Review: 'BU21' at Trafalgar Studios
We’ve all had that feeling. The pit in the bottom of the stomach, the quickening of breath on a crowded tube, the question that floats uninvited into our heads: ‘what if today’s the today, and what if I’m there when it happens?’ Then there are long periods of respite. The feeling lies dormant, and we go about our lives in perfect, ignorant bliss. Stuart Slades’s BU21 confronts what happens when terror crashes into our everyday lives our everyday lives when we least expect it, leaving death and destruction in its wake.
The play opens at a support group for victims of an attack. An anti air missile has been launched from a warehouse complex in Vauxhall straight into a passenger plane. It crashes in Parsons Green, Fulham, razing Eelbrook Common and all that surrounds it to the ground. 98 people are killed, and thousands injured. If this sounds like all the makings of 100 minutes of theatrical torture, it bizarrely isn’t. The play seeks to show the sheer strength of human resilience, the will to live, and, most remarkably amidst such heavy themes, the compulsion to find comedy in the darkest of moments.
It's a play of harsh truths, its confessional style aided by its use of interlocking monologues. Half of these speeches address the support group, while the other half are directed towards the paying audience alone, and are more confessional still. Florence, a witness, becomes fixated on the 22 seconds it took for the plane to fall out of the sky. The stage and audience alike are plunged into darkness while she counts it out for us. It feels horribly long, far longer than I imagine 22 seconds to last, and in the darkness we force ourselves to imagine screaming, a deafening rush of air, and who and what might fill your mind in those final moments. When the lights come up Florence confesses that she’s only managed to fill 12 of those seconds with her thank yous and her goodbyes, and that she was basically twiddling her thumbs for the rest. It’s macabre, but it breaks the tension.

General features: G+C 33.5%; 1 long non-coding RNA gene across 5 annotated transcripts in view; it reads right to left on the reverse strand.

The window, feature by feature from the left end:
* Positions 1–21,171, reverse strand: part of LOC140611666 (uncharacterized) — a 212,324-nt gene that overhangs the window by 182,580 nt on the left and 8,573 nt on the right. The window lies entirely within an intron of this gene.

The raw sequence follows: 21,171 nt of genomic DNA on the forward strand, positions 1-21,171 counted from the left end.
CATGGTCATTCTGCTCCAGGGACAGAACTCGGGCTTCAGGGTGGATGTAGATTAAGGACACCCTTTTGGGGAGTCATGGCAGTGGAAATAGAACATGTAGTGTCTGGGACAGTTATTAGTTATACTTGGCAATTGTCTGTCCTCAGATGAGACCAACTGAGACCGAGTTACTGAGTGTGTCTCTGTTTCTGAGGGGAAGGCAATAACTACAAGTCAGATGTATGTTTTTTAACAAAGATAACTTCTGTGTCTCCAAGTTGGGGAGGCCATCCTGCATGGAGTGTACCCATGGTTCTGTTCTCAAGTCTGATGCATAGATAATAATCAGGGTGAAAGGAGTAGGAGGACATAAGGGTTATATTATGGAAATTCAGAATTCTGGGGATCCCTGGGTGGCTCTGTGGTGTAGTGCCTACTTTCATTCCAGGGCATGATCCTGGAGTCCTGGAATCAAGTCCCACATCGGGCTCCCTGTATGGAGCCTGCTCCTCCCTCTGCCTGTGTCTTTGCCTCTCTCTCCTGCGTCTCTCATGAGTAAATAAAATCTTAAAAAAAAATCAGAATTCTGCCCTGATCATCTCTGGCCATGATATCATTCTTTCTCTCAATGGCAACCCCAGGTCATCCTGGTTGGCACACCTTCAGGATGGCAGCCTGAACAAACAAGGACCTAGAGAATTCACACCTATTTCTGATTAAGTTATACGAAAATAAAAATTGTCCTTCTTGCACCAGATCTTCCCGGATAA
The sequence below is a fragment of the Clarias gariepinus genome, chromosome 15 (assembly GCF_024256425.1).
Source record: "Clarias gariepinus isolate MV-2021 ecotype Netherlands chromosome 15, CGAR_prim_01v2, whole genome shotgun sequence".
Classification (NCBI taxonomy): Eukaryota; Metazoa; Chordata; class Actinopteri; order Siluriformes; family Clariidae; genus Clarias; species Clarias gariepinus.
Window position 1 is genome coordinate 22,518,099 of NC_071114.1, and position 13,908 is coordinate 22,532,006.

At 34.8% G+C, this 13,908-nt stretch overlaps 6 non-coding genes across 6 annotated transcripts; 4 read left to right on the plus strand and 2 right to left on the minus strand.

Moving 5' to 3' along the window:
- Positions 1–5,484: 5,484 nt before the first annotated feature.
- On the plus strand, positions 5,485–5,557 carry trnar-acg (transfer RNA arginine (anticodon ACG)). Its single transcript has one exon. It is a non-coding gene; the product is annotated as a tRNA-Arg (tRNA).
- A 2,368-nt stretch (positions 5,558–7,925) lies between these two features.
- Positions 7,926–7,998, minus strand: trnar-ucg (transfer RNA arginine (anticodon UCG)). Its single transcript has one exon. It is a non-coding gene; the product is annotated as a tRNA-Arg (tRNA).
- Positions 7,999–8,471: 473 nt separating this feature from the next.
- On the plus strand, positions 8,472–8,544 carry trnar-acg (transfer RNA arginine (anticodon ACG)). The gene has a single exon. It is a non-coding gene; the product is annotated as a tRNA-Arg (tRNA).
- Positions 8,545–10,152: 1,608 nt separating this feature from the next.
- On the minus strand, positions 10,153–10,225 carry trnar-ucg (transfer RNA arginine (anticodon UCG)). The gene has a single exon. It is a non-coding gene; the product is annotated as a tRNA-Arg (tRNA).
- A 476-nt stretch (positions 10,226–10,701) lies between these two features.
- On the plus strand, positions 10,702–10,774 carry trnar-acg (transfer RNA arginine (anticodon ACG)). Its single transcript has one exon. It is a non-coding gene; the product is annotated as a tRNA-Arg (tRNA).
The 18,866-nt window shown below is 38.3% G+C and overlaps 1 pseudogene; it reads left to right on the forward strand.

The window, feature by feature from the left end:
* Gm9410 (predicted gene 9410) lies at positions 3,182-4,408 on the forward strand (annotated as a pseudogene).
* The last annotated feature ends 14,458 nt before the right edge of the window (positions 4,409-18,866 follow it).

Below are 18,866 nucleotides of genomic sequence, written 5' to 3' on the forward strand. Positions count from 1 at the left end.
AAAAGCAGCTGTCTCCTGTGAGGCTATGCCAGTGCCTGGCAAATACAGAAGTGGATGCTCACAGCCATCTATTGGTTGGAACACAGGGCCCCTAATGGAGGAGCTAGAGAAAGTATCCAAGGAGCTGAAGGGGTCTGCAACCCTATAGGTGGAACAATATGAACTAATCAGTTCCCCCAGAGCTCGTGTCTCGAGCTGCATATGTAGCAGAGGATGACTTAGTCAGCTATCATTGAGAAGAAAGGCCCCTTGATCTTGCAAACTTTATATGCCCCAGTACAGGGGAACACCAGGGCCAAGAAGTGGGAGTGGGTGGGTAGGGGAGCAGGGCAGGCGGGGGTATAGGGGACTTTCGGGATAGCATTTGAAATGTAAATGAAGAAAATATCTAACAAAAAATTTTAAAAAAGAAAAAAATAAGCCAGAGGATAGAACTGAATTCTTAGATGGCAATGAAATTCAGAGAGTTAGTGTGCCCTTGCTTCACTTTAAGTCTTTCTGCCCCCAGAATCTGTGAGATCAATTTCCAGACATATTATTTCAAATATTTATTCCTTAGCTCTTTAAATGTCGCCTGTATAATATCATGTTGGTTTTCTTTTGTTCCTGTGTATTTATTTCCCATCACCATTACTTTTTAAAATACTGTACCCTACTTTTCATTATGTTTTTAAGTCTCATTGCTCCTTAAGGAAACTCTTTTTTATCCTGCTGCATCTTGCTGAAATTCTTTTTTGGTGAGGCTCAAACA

Slade by no means shies away from horror – see Izzy’s discovery of her mother’s blasted body via Twitter, or Florence’s description of the ‘corpse juice’ that stains her garden wall - but the success of the play lies in the uncomfortable moments that mitigate terror with laughter. Alex, a banker whose house was destroyed as his girlfriend and best friend cheated on him within it, breaks even further out of his confessional mode, smashing through the fourth wall to mock the audience, challenging our complicity in the wanton display of ‘misery porn’. His incredulity is validated by a quick glance around the room – we’re all unmistakably enjoying ourselves, and the guilt sinks in.
BU21 is a smart, nuanced play that interrogates our consumerist relationship with horror and pain. It makes you laugh and then berates you for it. That the characters are as flawed as we are – laughing at all the wrong moments, plundering each other's stories for their own gains, cashing in on their experiences – creates a bond between us all, and then poses the question: if we're all so alike, couldn’t what's happened to them just as easily happen to us?
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